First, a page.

What ChatGPT Means for Business Owners
Over time, Shawn Busse writes, the chatbot may change everything, but for now he’s a little skeptical.
Here are today’s highlights:
A mixed martial arts fighter’s TikTok reviews are rescuing Las Vegas restaurants.
Buy with Prime will soon be available to third-party sellers.
Will a wave of tech layoffs bring a wave of startups?
In-N-Out decides to risk being just another McDonald’s.
With the observance of Martin Luther King Day on Monday, the Morning Report will next hit your inbox on Tuesday. The 21 Hats Podcast Dashboard will be published as usual on Monday.
Shawn Busse weighs in on what ChatGPT means for business owners: “ChatGPT is the stock photography of writing. Hear me out. When I started my career, stock photos were just hitting the scene. The ad agency I was at would buy these ‘discs’ of photos, and I would have to dig through hundreds of banal images to make something work for the client's design. These images were a far cry from hiring a REAL photographer who could generate a unique image that fit the client. But, my employer cared more about margin than quality. The clients didn't have access to these discs, so my employer could charge a stiff fee for these images. Not as much as a ‘real’ photographer, but also a LOT more than the cost of the disc. Over time, stock access became ubiquitous. Clients eventually figured out there was only a low value for it, and came to assume most imagery should be free (or nearly so). Smart agencies and clients realized that hiring a photographer was now a path to differentiation.”
“ChatGPT will change everything. The algorithm makes producing cheap, ‘okay’ copy infinitely available. Clients of digital marketing agencies will start to wonder why they are paying ANYTHING for a blog post if they can just tell a robot the outline of an article and keywords to use.”
“So what is a business owner to do? First, don't pay for something that has low value. Stock photography is great for some things—if I need a photo of a wrench, I buy a 99-cent image. But, if I have a page on my website that talks about the team and how great they are, I need to show REAL PEOPLE.”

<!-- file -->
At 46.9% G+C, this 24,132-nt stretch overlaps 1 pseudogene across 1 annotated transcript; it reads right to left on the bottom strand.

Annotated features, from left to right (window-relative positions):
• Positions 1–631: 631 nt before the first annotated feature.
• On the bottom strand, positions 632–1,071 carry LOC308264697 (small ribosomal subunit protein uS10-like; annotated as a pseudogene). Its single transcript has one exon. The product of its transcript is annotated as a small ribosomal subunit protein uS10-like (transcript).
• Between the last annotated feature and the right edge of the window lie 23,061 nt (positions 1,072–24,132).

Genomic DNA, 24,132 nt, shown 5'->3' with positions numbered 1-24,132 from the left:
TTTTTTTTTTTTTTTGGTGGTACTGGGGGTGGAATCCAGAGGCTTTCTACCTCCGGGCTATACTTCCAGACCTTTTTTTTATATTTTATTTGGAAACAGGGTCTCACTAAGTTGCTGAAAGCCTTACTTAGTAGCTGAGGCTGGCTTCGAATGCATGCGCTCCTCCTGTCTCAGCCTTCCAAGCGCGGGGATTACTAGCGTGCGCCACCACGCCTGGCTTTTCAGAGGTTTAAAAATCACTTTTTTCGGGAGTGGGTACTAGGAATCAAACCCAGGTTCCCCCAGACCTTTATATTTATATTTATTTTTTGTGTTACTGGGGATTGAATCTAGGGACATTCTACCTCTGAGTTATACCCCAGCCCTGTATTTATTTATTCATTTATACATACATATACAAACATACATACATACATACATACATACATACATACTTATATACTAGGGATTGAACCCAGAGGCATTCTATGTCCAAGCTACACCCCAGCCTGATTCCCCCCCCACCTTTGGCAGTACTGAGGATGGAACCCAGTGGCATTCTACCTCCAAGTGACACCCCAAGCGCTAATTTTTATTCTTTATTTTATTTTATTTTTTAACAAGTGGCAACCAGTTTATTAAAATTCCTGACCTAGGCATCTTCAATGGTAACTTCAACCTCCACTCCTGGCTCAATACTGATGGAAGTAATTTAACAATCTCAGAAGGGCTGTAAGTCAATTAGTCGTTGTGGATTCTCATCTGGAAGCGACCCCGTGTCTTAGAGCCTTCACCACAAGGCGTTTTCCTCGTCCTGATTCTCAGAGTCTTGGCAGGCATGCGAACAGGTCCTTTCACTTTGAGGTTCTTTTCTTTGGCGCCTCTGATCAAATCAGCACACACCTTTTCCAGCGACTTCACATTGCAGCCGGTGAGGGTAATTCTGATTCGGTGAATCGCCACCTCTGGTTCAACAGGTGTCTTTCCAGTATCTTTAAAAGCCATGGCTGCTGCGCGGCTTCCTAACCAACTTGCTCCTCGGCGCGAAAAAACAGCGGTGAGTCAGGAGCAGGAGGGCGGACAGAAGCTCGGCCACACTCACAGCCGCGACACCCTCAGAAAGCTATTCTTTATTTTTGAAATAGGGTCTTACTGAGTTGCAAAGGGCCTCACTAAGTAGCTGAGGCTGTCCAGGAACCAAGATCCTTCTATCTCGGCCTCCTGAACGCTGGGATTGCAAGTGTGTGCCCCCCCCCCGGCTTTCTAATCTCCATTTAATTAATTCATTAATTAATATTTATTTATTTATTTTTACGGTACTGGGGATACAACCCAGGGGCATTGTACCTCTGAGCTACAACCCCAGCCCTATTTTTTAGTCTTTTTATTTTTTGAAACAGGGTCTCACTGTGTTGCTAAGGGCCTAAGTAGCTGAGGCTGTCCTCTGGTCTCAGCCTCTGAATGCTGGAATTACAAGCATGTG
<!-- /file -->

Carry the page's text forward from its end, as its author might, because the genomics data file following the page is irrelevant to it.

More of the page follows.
“With writing, tools like ChatGPT can be great for summarizing a set of information. Like meeting notes—I can see recording a meeting and pushing it into the computer to summarize the findings. Conversely, when it comes to communicating remarkability, showing something new, or talking about your specific culture, trust in humans.” READ MORE
Keith Lee, a professional mixed martial arts fighter, is saving Las Vegas restaurants with his TikTok reviews: “Now at 8.6 million followers, the 26-year-old professional athlete began posting on the video-sharing app in 2020 to help with his social anxiety and interviewing skills, Lee told Insider. He started by sharing cooking videos and clips centered around his wife and two children. His relatable family content earned him a large following, but it was his extremely honest food reviews that made him the 13th most followed account on TikTok for December, according to Lee.”
“Lee began using his growing platform to highlight food from small restaurants in his area that struggled to attract business after a viewer contacted him asking if he'd review their parents' restaurant, he said in a TikTok video. His positive review of the food garnered over 20 million views and tens of thousands of comments.”
“In January, he responded to a similar request from an employee at Frankensons Pizzeria in Las Vegas. This time, the video raked in nearly 35 million views and gained the attention of local news. ‘You literally change lives with one video … amazing,’ one TikTok commenter wrote.”
“Frank Steele, owner of Frankensons Pizzeria, told Las Vegas ABC-affiliate KTNV he went from only making $400 a day to selling out daily after Lee posted his review of the restaurant. ‘Our phone never stopped ringing. I've sold more lemon pepper wings in the last two days than I have in the past four months,’ Steele told the outlet, adding, ‘I have people coming in from Iowa, people from California, Lake Havasu. I had people come down from Utah, all because of this video.’” READ MORE